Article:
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Vietnam. Before the War. Oppressive French control 1800’s-1941 -Indochinese Communist Party formed Formed Vietminh to fight for independence Ho Chi Minh was leader Japanese occupation 1941-1945 French tried to regain control -US supported France (Domino Theory)

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Before the war

Before the War

  • Oppressive French control 1800’s-1941

    -Indochinese Communist Party formed

    • Formed Vietminh to fight for independence

    • Ho Chi Minh was leader

  • Japanese occupation 1941-1945

  • French tried to regain control

    -US supported France (Domino Theory)

    -French lost all control by 1954

  • Before the war1

    Before the War

    • GENEVA ACCORDS divided Vietnam at 17th Parallel – communists in North, anti-communists in South

      North South

      -Led by Ho Chi Minh -Led by Ngo Dinh Diem

      -Capital: Hanoi-Capital: Saigon

      • Elections scheduled for 1956 to unify the country under one leader

    • 1956 elections cancelled

      • Ho Chi Minh’s popularity in the North was likely to lead to a communist victory

      • Ngo Dinh Diem refused to hold elections – decision supported by U.S. who feared communist victory

      • US would provide support in return for Diem setting up a stable reform government

    Diem s administration

    Diem’s Administration

    • Diem doesn’t keep up his side of the deal

      -Corrupt government – suppression of opposition and no land redistribution (which made Ho Chi Minh popular in North)

      -Devout Catholic, intolerant of the many Buddhists in Vietnam, angering them

      -Distrusted anyone outside his family

      -Had little understanding of communism or democracy


    Buddhist monk sets himself on fire to protest the Diem regime

    Before the war2

    Before the War

    • Start of the Vietcong

      -Communist group in South Vietnam opposed to Diem and the US

      -Supported by North Vietnam with weapons traveling along Ho Chi Minh Trail (network of trails along border of Laos, Cambodia, and Vietnam)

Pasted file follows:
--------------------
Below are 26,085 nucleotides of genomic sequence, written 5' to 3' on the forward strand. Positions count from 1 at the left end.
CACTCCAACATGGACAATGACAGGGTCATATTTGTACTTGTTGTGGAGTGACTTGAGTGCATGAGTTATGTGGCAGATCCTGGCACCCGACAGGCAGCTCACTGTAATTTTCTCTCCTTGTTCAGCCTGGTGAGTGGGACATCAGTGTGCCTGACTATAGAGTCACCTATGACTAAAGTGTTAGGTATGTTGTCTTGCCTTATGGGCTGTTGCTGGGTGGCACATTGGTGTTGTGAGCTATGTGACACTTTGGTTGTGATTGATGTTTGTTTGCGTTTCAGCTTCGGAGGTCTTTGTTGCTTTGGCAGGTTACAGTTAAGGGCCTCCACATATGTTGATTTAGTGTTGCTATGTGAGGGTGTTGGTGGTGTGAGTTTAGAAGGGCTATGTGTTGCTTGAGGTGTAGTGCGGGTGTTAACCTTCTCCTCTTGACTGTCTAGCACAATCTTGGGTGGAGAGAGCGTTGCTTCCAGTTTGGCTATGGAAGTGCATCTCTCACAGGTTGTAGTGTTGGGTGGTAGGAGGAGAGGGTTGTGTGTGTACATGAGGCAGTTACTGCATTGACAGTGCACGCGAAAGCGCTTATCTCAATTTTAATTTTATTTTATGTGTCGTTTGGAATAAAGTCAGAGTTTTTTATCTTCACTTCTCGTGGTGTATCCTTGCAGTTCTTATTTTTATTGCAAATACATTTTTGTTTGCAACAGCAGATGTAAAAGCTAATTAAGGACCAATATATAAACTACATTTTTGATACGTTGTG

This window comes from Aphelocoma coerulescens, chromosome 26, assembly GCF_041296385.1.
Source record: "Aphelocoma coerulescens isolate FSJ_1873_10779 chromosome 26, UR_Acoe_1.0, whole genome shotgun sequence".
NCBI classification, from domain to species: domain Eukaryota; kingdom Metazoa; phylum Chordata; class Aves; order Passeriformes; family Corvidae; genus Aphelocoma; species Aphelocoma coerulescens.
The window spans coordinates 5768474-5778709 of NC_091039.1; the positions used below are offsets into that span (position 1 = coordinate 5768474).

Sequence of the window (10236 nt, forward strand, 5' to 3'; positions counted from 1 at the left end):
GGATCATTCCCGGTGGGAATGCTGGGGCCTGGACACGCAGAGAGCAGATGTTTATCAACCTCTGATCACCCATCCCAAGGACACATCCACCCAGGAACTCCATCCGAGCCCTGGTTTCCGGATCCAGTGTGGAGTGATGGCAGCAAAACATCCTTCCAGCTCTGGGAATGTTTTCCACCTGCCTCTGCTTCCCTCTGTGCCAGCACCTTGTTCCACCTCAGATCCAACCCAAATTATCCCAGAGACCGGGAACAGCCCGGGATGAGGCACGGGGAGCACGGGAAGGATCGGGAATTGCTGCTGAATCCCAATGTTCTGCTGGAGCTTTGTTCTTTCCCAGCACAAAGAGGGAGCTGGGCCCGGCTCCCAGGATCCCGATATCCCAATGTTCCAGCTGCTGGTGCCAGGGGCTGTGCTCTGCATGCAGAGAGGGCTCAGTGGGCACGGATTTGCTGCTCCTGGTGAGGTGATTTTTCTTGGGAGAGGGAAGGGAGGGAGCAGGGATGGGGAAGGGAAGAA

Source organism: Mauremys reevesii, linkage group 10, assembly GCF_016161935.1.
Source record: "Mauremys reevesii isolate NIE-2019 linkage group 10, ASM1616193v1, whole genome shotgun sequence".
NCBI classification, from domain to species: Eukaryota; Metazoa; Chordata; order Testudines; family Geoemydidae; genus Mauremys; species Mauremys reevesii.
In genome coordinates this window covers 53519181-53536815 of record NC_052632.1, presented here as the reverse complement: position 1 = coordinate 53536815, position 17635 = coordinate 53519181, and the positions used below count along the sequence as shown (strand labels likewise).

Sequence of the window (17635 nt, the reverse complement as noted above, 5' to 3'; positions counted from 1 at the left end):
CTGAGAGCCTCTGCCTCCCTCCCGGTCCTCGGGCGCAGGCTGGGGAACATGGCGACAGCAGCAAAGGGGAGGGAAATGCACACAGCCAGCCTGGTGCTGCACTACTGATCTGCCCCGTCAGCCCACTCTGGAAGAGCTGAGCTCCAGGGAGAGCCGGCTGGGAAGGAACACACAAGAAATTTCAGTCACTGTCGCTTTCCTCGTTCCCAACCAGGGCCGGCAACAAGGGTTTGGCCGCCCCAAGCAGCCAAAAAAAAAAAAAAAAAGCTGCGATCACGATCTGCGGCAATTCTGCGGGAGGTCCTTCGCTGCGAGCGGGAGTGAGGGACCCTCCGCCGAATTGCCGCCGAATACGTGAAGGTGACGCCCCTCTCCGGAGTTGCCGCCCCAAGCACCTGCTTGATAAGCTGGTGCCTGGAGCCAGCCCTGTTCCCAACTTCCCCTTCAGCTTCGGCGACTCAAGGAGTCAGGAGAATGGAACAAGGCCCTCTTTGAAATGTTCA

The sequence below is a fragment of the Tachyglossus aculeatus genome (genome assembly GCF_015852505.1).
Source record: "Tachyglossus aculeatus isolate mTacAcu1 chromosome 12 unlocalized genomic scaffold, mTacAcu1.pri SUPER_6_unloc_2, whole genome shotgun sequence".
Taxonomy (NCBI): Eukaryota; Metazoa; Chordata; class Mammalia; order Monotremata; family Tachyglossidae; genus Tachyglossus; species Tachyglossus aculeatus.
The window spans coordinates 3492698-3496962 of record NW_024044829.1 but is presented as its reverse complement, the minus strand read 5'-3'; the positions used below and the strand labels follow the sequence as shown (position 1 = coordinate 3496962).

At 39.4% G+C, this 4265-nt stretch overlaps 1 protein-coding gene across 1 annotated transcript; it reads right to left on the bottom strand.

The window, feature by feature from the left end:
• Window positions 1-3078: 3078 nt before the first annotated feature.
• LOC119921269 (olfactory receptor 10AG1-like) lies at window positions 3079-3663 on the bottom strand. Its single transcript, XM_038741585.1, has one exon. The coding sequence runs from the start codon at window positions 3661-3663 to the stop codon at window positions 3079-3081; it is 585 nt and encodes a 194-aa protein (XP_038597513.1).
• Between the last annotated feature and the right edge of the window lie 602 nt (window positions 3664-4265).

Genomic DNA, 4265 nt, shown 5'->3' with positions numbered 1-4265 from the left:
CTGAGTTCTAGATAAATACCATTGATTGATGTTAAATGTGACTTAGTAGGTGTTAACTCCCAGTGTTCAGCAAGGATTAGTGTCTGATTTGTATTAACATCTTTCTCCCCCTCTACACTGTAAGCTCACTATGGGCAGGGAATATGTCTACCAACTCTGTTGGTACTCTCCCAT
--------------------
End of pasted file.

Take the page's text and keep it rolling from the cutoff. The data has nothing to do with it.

-Used surprise (guerilla) attacks to assassinate many of Diem’s government officials

    Before the war3

    Before the War

    • Kennedy supported Diem (at first)

      -Tried to prove he was not “soft” on communism

      -Sent thousands of military advisors into Vietnam

    • Diem toppled

      -November 1, 1963 military coup overthrew Diem

      -It soon became clear Diem would have to go

      -Coup supported by U.S.

      -Diem assassinated against Kennedy’s wishes

      • Kennedy would also be dead within weeks

    • LBJ takes over

      -North growing stronger

      -sensitive of being “soft on communism”

    Gulf of tonkin

    Gulf of Tonkin

    • Gulf of Tonkin – Johnson escalated the war

      -August 1964 – North Vietnamese boat fired at U.S. ship Maddox

      -U.S. ship not harmed, but incident became excuse for Johnson to escalate conflict with North Vietnam

      -LBJ asked Congress for military go-ahead in Vietnam; received the Tonkin Gulf Resolution, which gave significant power to Johnson to fight war as he saw fit

      -Only 2 “no” votes in Congress

    Johnson takes office and control of war

    Johnson Takes Office and Control of War

    • Operation Rolling Thunder began

      -February 1965

      -Sustained bombing of North Vietnam

      -American troops began heading to Vietnam

      -50,000 by June 1965

    American military strategy

    American Military Strategy

    • General in charge – William Westmoreland

    • Westmoreland’s strategy was war of attrition (gradually wear down the enemy, weaken morale)

    • Continually asked for more troops

      -U.S. leadership was unimpressed with ARVN (Army of the Republic of Vietnam)

    Difficulties for u s troops

    Difficulties for U.S. troops

    • Not used to jungle terrain

    • Guerilla tactics of enemy unconventional

    • Enemy had detailed knowledge of land

    • Enemy hid among civilian population in South Vietnam